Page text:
Choosing Your Winter Tires

I don't know that I've ever written a post on choosing winter tires, but folks who live where the winters look like this...

...you need to make a good choice.

Now, I've always had winters and I rotate every change of season (winter-summer), it's also a good time to get your oil change and any other basic maintenance done.  In the long run this type of maintenance can save you big bucks.  We'll be losing the car for the Escape on Saturday, and so we need to address the tires right away.

Here are Jordan and my top considerations when choosing a good winter tire:
  • Weather Appropriateness.
    • When searching online or in a store you need to take care to LOOK at the tire - not just listen to the salesman trying to tell you what's best.  Look for The Snowflake (point one below is the snowflake).  This tells you that the tire has been rated for cold/snow/ice.
  • Size of Tire 
    • you can find the size requirements in your owners manual or the internet
      • 195 is the width of the tire in millimeters. 
      • 60 is the “aspect ratio.” It’s the percentage ratio of the height of the sidewall to the width.
      • R means the tire has radial construction. 
      • 15 represents the wheel diameter in inches. 

  • Moisture Separation (directionality of wicking)
    • This speaks to how efficiently moisture is wicked away from the tire allowing posting contact with rubber to road.  The better the tire is at wicking the moisture, the more tracking you will maintain.
  • Siping is a process of cutting thin slits across a rubber surface to improve traction in wet or icy conditions. On roads covered with snow, ice, mud, and water, sipes usually increase traction.  The rubber tire has greater flexibility because of the slits.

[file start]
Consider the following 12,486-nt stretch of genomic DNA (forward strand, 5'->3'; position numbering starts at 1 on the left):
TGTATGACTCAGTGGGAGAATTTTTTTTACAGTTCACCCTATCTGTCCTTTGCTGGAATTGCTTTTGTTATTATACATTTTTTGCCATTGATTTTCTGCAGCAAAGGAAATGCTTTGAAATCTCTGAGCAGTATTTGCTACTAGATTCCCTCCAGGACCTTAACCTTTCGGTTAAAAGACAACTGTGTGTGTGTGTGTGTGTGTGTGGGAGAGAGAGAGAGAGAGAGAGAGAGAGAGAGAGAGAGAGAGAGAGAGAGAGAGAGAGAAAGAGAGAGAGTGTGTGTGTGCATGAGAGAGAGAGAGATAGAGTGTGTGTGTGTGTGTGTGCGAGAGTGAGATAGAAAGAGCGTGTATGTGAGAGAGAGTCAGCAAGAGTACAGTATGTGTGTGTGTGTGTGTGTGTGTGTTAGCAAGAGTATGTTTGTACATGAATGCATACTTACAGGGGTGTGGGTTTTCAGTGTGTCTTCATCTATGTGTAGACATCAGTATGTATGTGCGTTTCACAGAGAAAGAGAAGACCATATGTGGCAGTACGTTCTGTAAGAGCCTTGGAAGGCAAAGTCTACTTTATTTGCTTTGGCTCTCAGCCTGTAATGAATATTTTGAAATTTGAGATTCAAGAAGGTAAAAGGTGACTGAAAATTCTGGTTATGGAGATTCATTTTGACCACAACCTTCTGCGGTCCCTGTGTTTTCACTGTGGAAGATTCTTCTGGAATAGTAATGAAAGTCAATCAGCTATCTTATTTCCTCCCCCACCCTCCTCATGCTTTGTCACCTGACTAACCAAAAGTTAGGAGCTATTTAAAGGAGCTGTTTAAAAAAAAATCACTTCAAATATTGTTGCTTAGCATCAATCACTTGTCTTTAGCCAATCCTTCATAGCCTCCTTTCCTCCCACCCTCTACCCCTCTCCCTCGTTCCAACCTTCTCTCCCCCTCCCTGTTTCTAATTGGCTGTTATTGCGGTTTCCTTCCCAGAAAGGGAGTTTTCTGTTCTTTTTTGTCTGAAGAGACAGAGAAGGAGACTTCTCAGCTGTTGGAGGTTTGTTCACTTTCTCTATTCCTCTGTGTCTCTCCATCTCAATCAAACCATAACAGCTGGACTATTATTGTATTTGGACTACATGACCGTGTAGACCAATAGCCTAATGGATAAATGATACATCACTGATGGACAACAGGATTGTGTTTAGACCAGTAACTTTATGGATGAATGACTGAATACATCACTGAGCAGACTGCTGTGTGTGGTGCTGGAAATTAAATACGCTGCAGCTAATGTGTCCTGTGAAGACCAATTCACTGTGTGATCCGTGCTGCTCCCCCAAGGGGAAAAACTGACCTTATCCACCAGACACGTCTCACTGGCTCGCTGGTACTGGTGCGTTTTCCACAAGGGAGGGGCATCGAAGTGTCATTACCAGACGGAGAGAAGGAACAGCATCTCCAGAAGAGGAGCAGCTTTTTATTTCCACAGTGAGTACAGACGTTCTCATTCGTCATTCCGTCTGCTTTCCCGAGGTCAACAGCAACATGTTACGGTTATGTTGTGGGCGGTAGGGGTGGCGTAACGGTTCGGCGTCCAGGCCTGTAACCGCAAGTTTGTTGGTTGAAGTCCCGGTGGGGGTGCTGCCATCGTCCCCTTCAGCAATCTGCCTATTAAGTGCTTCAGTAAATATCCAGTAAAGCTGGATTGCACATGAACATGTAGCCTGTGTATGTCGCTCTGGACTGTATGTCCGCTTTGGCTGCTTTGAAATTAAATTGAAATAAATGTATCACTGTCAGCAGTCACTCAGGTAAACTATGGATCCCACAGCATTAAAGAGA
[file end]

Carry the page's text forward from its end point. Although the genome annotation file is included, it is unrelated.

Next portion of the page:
This is how Jordan explained it to me.

Pick something up....go ahead....I'll wait.

Okay, So lets say you picked up a can - when your fingers compressed around the object the grooves/wrinkles that make up your finger print compressed/flexed around the object making it easier to grip.  Make Sense? Here's a fancy diagram to help:

  • Texture of Rubber
    • Softer rubber is better in the winter because it molds itself to the ice and snow, thus providing better traction (this also helps the Sipes mentioned above).
    • Winter rated tires have a more flexible compound (are softer) which hander the lower tempatures better than an all season or summer tire does.  

So there you have it - they key elements (as Jordan and I see it) to selecting your tires.  

So, what tires are Jordan and I going to buy for the new 2011 Ford Escape?  We chose the Michelin-Latitude® X-Ice® Xi2. The base price of these at Costco is $200 installed.  What are we going to pay...$177 - installed.

Please know that you can negotiate tires like you negotiate for a new vehicle.  You don't have to pay the MSRP...we sure won't.

1 comment:

  1. Good choice! And properly rotated tires will last for years!


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